9/25/2020 | News Flash! Concord CBC, the pandemic edition. National Audubon CBC leadership will permit counts to go forward, respecting all state and local boards of health protocols for your health and safety that are current after November 15. Our count this season is not a sure thing at this writing but thinking optimistically we may be permitted to go afield in very small physically distanced groups and do feeder counts. CBC has cancelled in-person compilations and social events. Please visit late November for updates. Thanks for sticking with us!
On Sunday December 29 Concord CBC launched its sixtieth count day in calm dry weather with icy paths and treacherous walking and with 173 volunteers afield in 61 parties and 91 feeder watchers.
An early December deep freeze may have encouraged many of our birds to book a flight south. Our count day total of 31,809 notched record low abundance—but not by much with 470 fewer birds than 2011’s record. Species count plummeted to a ten-year nadir of 75. Compare this with last year’s 52,500 and 88 (with consideration of the Wayland Wash Brook 18,000 robin roost boost). The big freeze closed our ponds and lakes except Hager Pond, which must be situated over a hot spring, but rivers were mostly open with ice-shelved shoulders and coves, and we had a few species of ducks including gadwall, mallard, American black duck, Northern pintail, green-winged teal, and both common and hooded mergansers. First count records show mallard and American black duck reversed in numbers with black duck (20) and mallard (2) on the first count. Wood duck rarely appears but a gorgeous male was spotted in Concord a day late and was enrolled in count week. Mute swans were reduced and a typical number of Canada geese grazed crop fields.
Rare bird records this year were two SORA lingering along a spot of open water with three VIRGINIA RAILS in Concord’s Great Meadows. This is the seventh occurrence and first in forty years for sora. Many thanks to our expert medical and ornithological staff (MDs and PhDs) who open a practice at Great Meadows every year and put in a long day, walking ten miles for us. Next year we may add a podiatrist to the team.
One first for us is a count week GOLDEN EAGLE in Wayland, spotted and photographed the morning before the big day.
High counts include RUBY-CROWNED KINGLET (10), MARSH WREN (11), and an astounding tally of 41 WINTER WRENS, slaying in a single day 2014’s record 17. If there is a wet woodland or marsh edge with thicket tangles, fallen trees and upturned roots one might hear (if not see) this tiny mite of a bird with an exceptionally large personality. Carolina wren (261), though not quite surpassing a record, has repopulated our circle after a bad winter for them several years ago. Call this the Year of the Wren. PINE WARBLER (8) doubled its 2005 record, with four seen at one time by a veteran birder in the Stow sector. GREAT HORNED OWL (67) may achieve a record high count adjusted for participation level, but in absolute number falls short by single individual. CHIPPING SPARROW (5) showed an uptick and is now reliable on the count. We may have a new high for SONG SPARROW (671), but adjusted for lower participation level the 1970 tally of 260 individuals may prevail.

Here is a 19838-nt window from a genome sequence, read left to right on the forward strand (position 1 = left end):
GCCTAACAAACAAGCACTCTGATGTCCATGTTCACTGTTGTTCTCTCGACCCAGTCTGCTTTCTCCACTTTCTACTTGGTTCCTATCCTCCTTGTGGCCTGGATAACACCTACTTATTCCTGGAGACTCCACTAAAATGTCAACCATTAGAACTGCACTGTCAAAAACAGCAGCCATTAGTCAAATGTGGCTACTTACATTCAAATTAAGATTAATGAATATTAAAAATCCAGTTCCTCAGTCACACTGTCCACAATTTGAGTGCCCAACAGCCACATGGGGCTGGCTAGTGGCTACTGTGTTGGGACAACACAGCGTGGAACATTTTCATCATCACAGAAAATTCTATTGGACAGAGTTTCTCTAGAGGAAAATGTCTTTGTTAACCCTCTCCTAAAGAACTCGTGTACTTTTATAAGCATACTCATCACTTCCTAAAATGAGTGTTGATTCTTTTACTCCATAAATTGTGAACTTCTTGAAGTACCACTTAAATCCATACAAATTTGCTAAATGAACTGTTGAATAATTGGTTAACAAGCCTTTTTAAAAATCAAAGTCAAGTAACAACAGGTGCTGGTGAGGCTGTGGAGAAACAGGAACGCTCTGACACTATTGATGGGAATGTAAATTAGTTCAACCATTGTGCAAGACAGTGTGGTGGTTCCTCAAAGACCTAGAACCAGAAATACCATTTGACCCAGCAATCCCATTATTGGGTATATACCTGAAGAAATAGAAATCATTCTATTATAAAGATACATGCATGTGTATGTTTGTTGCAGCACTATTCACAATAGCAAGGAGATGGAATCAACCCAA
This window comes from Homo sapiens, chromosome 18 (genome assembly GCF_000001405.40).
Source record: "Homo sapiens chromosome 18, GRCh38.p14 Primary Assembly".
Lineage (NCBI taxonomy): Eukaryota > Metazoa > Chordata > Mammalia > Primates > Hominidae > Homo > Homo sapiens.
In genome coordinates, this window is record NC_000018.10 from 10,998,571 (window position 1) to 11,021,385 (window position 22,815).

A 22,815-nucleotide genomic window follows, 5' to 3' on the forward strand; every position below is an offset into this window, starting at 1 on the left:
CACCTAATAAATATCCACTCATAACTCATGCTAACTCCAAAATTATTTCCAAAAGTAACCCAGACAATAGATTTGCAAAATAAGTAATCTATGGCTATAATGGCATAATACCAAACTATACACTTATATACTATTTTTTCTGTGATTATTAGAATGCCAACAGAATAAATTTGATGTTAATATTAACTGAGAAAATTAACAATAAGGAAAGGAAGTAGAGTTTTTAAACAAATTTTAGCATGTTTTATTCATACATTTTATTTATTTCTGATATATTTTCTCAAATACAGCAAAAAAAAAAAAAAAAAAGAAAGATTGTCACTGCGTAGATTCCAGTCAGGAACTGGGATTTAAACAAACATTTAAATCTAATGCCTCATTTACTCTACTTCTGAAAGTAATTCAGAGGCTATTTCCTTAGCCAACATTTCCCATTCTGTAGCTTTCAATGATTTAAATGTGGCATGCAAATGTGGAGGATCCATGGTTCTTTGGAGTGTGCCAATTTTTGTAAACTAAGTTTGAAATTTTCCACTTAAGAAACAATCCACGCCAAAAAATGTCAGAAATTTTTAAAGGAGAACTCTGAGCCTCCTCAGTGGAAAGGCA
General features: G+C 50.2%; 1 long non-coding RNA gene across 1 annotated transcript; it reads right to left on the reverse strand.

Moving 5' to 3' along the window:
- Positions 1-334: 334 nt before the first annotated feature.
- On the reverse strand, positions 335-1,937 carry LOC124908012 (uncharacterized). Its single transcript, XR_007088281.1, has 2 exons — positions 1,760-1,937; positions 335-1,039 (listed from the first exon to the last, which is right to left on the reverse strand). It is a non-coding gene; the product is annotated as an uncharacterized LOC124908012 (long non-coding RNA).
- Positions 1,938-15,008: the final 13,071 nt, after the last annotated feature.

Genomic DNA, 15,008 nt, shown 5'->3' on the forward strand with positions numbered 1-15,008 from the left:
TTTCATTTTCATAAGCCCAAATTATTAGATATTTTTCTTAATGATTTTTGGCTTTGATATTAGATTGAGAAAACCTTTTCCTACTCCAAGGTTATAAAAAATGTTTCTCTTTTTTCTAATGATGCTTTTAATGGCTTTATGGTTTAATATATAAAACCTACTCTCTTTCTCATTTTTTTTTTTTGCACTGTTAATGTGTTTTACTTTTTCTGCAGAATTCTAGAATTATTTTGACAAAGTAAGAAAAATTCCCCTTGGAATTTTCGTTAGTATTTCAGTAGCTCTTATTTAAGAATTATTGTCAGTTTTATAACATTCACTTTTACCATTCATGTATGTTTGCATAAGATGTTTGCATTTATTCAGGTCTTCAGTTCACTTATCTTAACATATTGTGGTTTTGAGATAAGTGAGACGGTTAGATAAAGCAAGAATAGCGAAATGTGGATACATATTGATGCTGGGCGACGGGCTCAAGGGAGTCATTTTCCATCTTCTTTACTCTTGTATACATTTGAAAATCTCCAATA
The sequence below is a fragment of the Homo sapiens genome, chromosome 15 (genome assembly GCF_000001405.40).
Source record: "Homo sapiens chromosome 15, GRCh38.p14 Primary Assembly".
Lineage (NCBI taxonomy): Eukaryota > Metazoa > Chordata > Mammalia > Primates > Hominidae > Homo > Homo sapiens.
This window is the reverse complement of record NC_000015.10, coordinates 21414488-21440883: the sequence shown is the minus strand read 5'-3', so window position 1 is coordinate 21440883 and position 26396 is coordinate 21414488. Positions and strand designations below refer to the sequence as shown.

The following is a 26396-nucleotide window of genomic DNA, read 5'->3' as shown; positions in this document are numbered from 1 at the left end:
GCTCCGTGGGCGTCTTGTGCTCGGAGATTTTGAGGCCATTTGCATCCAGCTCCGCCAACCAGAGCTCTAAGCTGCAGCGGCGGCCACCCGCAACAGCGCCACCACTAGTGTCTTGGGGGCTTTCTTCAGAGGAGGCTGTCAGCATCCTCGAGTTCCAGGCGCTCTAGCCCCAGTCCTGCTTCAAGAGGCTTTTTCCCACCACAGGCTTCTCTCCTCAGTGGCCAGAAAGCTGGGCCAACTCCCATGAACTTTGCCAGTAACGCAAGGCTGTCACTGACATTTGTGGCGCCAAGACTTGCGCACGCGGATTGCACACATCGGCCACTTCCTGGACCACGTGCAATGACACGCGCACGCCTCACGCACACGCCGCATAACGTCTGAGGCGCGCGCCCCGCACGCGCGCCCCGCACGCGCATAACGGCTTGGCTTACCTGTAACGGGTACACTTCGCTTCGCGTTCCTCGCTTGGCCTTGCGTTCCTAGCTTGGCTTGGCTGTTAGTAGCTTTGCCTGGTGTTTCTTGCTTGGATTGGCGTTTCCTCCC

AMERICAN TREE SPARROW (313) hit a record low count, continuing a trend. If not for the hospitality of the Concord and Wayland sectors we’d only have 36! Winter habitat loss caused by mowing and edge clearing on upland town agricultural fields may account for low numbers going forward and weather, climate, and migratory patterns over time should be considered. Gulls are the same old story retold every year.
Birds we don’t see every count include EASTERN TOWHEE (2), which may survive winter in propinquity to feeders, and count week birds including WOOD DUCK (1), RED-SHOULDERED HAWK (1), and EASTERN PHOEBE (1) as well as the golden eagle.
The record of sixty years shows some dramatic changes and switch-a-roos for many species including mallard and black duck, house finch and purple finch, and declining numbers and occurrences for the once reliable and abundant winter finches such as evening grosbeak (1,672 in 1983) and pine siskin (1,258 in 1977); Eastern meadowlark was irregular but reliable; American kestrel was an annual participant in the count and we are lucky now if see a single individual; ring-necked pheasant and ruffed grouse once appeared on every tally until the last decade of the 20th Century and now have vanished. New birds such as red-bellied woodpecker sashayed in around 1980 along with an abundance of common feeder birds such as tufted titmouse and Northern cardinal.
Many thanks to our sector coordinators for all their work reaching out to volunteers and corralling their data, all our field and feeder participants who stick with us in every kind of weather, to our new young amazingly skilled and motivated birders who set out at 1:30 a.m. and persevere through the evening, and especially to our sponsor SUDBURY VALLEY TRUSTEES and executive director Lisa Vernegaard, who graciously hosted us in SVT’s Wolbach farmhouse for our potluck supper and compilation evening.
Here ends the story of the 60th Concord count but please come back next year, January 3, 2021, for another adventure in winter birding at its best.